• Range of motion of the affected shoulder(s)
  • Education regarding lymphedema identification as well as lymphedema precautions and treatment
  • Scar mobility
  • Strengthening
  • Postural correction
  • Exercise prescription during and following cancer treatment

Impairments Associated with Cancer Treatment

Scar Adhesion - occurs after surgery. Therapy intervention can include:

  • Scar mobilization
  • Prevention of adhesions
  • Manual stretching

Lymphedema – occurs after removal of lymph nodes. Therapy intervention can include:

  • Manual lymphatic drainage
  • Compression bandaging
  • Skin care
  • Exercise

Impairments Associated with Breast Reconstruction

  • Scar adhesions or immobility
  • Weakness of core muscles
  • Shoulder impairments
  • Back pain or instability
  • Poor posture

Therapy intervention can include:

  • Scar mobilization and desensitization
  • Strengthening of core muscles
  • Active and passive range of motion
  • Postural correction and strengthening


Exercise during and following cancer treatment can be beneficial to your overall health and promotes:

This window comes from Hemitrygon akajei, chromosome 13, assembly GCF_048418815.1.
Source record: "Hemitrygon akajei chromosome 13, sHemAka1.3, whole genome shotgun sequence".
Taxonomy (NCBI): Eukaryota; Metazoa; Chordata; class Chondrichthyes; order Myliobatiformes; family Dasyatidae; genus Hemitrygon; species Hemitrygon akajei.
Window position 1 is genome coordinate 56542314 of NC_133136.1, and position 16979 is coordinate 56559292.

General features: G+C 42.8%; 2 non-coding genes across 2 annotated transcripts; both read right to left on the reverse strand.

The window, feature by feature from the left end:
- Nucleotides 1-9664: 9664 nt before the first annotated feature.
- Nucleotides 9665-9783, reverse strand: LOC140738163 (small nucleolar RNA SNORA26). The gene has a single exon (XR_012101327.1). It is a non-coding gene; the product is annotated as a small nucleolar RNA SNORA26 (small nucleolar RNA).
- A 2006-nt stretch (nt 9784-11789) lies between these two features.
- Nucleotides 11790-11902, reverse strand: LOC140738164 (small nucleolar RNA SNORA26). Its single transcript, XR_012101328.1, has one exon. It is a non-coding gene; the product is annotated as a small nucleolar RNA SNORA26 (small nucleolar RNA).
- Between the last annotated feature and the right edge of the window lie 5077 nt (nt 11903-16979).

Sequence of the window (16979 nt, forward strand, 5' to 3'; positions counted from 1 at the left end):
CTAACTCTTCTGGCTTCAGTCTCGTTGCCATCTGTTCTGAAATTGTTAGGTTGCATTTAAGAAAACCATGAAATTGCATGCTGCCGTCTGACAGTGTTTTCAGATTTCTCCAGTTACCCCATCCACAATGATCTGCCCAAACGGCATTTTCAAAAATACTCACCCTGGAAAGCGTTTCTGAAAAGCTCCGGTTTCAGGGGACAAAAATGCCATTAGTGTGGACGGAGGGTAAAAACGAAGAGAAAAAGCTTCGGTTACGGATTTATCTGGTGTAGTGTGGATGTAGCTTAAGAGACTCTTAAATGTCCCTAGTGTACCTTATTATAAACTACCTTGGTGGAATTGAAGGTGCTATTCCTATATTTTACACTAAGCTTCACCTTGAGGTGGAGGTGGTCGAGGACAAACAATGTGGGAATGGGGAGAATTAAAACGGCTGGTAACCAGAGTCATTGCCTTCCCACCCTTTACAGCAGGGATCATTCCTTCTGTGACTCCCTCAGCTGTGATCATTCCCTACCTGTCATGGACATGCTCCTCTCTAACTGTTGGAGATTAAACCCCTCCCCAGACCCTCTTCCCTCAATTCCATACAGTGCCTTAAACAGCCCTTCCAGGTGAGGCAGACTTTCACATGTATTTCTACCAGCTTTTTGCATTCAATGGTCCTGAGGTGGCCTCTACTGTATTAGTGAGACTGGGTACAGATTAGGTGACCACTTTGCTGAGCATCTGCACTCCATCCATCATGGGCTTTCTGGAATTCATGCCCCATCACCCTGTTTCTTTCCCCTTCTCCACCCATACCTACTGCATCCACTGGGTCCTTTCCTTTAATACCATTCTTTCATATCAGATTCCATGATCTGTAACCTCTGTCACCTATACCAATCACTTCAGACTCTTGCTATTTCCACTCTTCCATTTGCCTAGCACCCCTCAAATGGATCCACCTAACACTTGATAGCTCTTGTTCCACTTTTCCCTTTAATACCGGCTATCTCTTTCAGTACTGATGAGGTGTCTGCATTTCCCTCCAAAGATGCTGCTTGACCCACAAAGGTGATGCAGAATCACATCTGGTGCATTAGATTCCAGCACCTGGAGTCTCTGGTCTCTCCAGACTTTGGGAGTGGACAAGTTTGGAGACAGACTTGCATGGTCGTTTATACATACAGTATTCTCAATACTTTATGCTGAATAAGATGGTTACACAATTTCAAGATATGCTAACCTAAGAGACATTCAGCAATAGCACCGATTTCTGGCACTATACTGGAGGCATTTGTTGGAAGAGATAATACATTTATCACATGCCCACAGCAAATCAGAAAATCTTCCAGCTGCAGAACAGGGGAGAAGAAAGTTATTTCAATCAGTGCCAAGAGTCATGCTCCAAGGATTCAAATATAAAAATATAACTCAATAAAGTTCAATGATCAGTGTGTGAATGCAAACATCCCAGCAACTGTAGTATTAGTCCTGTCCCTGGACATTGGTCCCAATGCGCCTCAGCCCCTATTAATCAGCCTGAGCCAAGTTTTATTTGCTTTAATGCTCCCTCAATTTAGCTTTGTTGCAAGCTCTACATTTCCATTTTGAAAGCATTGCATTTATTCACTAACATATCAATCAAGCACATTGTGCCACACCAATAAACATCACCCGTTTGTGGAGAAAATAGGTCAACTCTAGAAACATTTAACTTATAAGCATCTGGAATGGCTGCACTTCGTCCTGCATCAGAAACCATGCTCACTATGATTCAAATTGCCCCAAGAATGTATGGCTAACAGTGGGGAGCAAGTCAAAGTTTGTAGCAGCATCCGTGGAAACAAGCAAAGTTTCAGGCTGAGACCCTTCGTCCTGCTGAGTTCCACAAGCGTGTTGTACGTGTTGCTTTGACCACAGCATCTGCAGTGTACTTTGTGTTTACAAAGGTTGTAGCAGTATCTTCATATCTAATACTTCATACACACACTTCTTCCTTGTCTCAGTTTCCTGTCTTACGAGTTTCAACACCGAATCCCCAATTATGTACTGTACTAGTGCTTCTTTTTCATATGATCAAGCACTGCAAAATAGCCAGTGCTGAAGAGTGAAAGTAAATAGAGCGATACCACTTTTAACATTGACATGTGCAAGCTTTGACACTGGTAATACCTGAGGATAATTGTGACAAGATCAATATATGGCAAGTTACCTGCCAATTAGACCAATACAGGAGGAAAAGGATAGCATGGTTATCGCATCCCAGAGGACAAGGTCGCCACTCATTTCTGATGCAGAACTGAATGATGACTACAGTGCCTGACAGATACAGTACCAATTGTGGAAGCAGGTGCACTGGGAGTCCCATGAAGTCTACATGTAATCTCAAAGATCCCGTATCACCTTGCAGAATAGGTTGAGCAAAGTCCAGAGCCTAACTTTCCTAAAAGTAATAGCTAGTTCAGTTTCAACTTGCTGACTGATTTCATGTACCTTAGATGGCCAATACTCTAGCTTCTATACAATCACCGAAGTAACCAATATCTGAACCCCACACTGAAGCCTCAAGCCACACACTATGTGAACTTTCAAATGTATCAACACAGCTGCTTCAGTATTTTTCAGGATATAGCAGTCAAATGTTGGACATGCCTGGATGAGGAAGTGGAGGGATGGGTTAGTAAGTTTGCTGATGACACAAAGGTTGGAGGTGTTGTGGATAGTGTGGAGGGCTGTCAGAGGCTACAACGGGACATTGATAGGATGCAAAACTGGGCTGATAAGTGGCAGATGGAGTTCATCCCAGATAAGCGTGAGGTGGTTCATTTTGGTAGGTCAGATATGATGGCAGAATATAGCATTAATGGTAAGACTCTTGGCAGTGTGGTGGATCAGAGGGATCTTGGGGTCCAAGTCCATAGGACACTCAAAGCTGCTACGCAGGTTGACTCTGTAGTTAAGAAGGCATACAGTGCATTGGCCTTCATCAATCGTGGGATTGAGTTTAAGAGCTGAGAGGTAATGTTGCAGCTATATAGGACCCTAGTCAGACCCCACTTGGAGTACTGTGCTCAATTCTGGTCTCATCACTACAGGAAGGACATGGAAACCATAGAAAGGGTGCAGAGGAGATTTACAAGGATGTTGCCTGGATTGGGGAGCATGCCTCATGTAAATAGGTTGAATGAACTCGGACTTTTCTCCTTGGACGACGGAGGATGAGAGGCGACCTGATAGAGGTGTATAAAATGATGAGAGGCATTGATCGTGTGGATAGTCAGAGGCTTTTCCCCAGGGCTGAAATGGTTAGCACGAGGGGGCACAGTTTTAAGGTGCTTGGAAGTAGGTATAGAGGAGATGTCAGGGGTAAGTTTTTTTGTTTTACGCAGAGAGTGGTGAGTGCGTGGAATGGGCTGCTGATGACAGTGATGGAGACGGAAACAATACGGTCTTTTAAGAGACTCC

• Physical function
  • A decrease in fatigue
  • Psychological well-being
  • Prevention of nausea and weight gain
  • Healthier lifestyle

Radiation Therapy

Radiation TherapySome types and stages of breast cancer will require radiation therapy.

This service is provided at Memorial Medical Center or St. John’s Hospital. The radiation therapist will review your reports and formulate a treatment plan. Your skin will be marked with a dye to ensure that the radiation is delivered to the exact area every time. It is important that you do not wash these markings off.

You will be given additional information by the radiation therapists concerning the skin markings, skin care and changes to the skin from radiation.